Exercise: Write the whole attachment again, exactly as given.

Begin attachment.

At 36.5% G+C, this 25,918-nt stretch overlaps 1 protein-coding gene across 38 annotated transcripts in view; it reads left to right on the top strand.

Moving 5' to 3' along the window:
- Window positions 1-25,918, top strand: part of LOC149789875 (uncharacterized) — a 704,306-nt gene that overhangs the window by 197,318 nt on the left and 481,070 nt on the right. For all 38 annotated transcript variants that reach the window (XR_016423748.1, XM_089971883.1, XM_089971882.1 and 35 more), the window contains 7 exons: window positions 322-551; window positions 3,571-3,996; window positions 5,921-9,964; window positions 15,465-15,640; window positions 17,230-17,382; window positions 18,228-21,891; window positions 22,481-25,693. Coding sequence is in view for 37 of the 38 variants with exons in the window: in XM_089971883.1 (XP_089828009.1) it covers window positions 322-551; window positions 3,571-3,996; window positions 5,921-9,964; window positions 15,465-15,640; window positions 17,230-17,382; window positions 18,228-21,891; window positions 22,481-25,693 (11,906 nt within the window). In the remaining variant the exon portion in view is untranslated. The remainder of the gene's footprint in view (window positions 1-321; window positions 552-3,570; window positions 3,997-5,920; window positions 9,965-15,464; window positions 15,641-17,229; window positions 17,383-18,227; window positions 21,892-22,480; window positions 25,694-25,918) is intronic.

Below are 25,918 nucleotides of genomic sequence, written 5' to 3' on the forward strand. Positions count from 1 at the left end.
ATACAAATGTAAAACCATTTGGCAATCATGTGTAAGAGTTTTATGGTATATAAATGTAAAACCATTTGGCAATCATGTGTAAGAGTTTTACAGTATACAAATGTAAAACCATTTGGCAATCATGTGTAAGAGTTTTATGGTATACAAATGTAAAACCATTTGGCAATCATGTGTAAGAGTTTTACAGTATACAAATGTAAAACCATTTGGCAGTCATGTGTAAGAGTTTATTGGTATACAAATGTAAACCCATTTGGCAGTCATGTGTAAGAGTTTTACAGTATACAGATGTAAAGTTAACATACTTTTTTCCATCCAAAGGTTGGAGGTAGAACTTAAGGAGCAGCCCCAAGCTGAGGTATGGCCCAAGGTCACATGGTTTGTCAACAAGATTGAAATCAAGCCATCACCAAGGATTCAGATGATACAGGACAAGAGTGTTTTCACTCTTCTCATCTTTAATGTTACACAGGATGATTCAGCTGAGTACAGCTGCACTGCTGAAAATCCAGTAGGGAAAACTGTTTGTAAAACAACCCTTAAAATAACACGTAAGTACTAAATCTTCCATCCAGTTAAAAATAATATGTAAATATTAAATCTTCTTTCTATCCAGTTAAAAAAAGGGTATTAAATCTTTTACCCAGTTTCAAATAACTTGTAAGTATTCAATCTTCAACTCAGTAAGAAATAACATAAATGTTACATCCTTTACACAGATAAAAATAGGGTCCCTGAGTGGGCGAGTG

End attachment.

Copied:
At 36.5% G+C, this 25,918-nt stretch overlaps 1 protein-coding gene across 38 annotated transcripts in view; it reads left to right on the top strand.

Moving 5' to 3' along the window:
- Window positions 1-25,918, top strand: part of LOC149789875 (uncharacterized) — a 704,306-nt gene that overhangs the window by 197,318 nt on the left and 481,070 nt on the right. For all 38 annotated transcript variants that reach the window (XR_016423748.1, XM_089971883.1, XM_089971882.1 and 35 more), the window contains 7 exons: window positions 322-551; window positions 3,571-3,996; window positions 5,921-9,964; window positions 15,465-15,640; window positions 17,230-17,382; window positions 18,228-21,891; window positions 22,481-25,693. Coding sequence is in view for 37 of the 38 variants with exons in the window: in XM_089971883.1 (XP_089828009.1) it covers window positions 322-551; window positions 3,571-3,996; window positions 5,921-9,964; window positions 15,465-15,640; window positions 17,230-17,382; window positions 18,228-21,891; window positions 22,481-25,693 (11,906 nt within the window). In the remaining variant the exon portion in view is untranslated. The remainder of the gene's footprint in view (window positions 1-321; window positions 552-3,570; window positions 3,997-5,920; window positions 9,965-15,464; window positions 15,641-17,229; window positions 17,383-18,227; window positions 21,892-22,480; window positions 25,694-25,918) is intronic.

Below are 25,918 nucleotides of genomic sequence, written 5' to 3' on the forward strand. Positions count from 1 at the left end.
ATACAAATGTAAAACCATTTGGCAATCATGTGTAAGAGTTTTATGGTATATAAATGTAAAACCATTTGGCAATCATGTGTAAGAGTTTTACAGTATACAAATGTAAAACCATTTGGCAATCATGTGTAAGAGTTTTATGGTATACAAATGTAAAACCATTTGGCAATCATGTGTAAGAGTTTTACAGTATACAAATGTAAAACCATTTGGCAGTCATGTGTAAGAGTTTATTGGTATACAAATGTAAACCCATTTGGCAGTCATGTGTAAGAGTTTTACAGTATACAGATGTAAAGTTAACATACTTTTTTCCATCCAAAGGTTGGAGGTAGAACTTAAGGAGCAGCCCCAAGCTGAGGTATGGCCCAAGGTCACATGGTTTGTCAACAAGATTGAAATCAAGCCATCACCAAGGATTCAGATGATACAGGACAAGAGTGTTTTCACTCTTCTCATCTTTAATGTTACACAGGATGATTCAGCTGAGTACAGCTGCACTGCTGAAAATCCAGTAGGGAAAACTGTTTGTAAAACAACCCTTAAAATAACACGTAAGTACTAAATCTTCCATCCAGTTAAAAATAATATGTAAATATTAAATCTTCTTTCTATCCAGTTAAAAAAAGGGTATTAAATCTTTTACCCAGTTTCAAATAACTTGTAAGTATTCAATCTTCAACTCAGTAAGAAATAACATAAATGTTACATCCTTTACACAGATAAAAATAGGGTCCCTGAGTGGGCGAGTG